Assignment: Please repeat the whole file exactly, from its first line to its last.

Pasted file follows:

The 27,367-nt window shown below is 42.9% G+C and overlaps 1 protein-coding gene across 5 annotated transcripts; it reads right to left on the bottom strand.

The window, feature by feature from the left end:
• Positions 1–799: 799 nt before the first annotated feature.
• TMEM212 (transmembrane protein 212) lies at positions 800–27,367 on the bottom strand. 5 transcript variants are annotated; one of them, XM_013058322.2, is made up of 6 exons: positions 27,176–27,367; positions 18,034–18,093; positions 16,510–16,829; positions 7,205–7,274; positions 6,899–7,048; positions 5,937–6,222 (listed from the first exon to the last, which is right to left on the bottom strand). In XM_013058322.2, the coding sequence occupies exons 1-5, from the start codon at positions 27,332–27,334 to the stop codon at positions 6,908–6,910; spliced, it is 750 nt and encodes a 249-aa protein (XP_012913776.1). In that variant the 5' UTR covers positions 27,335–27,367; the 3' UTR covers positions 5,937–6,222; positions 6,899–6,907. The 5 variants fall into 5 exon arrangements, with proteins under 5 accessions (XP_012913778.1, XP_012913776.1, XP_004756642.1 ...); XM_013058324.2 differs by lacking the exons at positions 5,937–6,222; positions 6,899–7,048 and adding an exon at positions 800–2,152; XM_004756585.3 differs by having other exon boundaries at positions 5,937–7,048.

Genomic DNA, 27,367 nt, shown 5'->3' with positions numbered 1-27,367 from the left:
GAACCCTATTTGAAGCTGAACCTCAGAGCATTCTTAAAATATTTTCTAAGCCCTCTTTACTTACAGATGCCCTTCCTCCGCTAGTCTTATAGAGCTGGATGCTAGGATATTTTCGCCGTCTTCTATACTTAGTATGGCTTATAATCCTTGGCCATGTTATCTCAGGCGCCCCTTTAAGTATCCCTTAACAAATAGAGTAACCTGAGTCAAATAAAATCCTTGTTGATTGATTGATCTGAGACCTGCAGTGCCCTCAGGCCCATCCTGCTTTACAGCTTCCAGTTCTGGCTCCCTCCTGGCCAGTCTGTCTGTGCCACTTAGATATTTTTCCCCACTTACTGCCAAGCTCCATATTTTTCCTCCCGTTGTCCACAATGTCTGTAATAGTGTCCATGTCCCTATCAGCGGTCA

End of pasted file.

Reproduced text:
The 27,367-nt window shown below is 42.9% G+C and overlaps 1 protein-coding gene across 5 annotated transcripts; it reads right to left on the bottom strand.

The window, feature by feature from the left end:
• Positions 1–799: 799 nt before the first annotated feature.
• TMEM212 (transmembrane protein 212) lies at positions 800–27,367 on the bottom strand. 5 transcript variants are annotated; one of them, XM_013058322.2, is made up of 6 exons: positions 27,176–27,367; positions 18,034–18,093; positions 16,510–16,829; positions 7,205–7,274; positions 6,899–7,048; positions 5,937–6,222 (listed from the first exon to the last, which is right to left on the bottom strand). In XM_013058322.2, the coding sequence occupies exons 1-5, from the start codon at positions 27,332–27,334 to the stop codon at positions 6,908–6,910; spliced, it is 750 nt and encodes a 249-aa protein (XP_012913776.1). In that variant the 5' UTR covers positions 27,335–27,367; the 3' UTR covers positions 5,937–6,222; positions 6,899–6,907. The 5 variants fall into 5 exon arrangements, with proteins under 5 accessions (XP_012913778.1, XP_012913776.1, XP_004756642.1 ...); XM_013058324.2 differs by lacking the exons at positions 5,937–6,222; positions 6,899–7,048 and adding an exon at positions 800–2,152; XM_004756585.3 differs by having other exon boundaries at positions 5,937–7,048.

Genomic DNA, 27,367 nt, shown 5'->3' with positions numbered 1-27,367 from the left:
GAACCCTATTTGAAGCTGAACCTCAGAGCATTCTTAAAATATTTTCTAAGCCCTCTTTACTTACAGATGCCCTTCCTCCGCTAGTCTTATAGAGCTGGATGCTAGGATATTTTCGCCGTCTTCTATACTTAGTATGGCTTATAATCCTTGGCCATGTTATCTCAGGCGCCCCTTTAAGTATCCCTTAACAAATAGAGTAACCTGAGTCAAATAAAATCCTTGTTGATTGATTGATCTGAGACCTGCAGTGCCCTCAGGCCCATCCTGCTTTACAGCTTCCAGTTCTGGCTCCCTCCTGGCCAGTCTGTCTGTGCCACTTAGATATTTTTCCCCACTTACTGCCAAGCTCCATATTTTTCCTCCCGTTGTCCACAATGTCTGTAATAGTGTCCATGTCCCTATCAGCGGTCA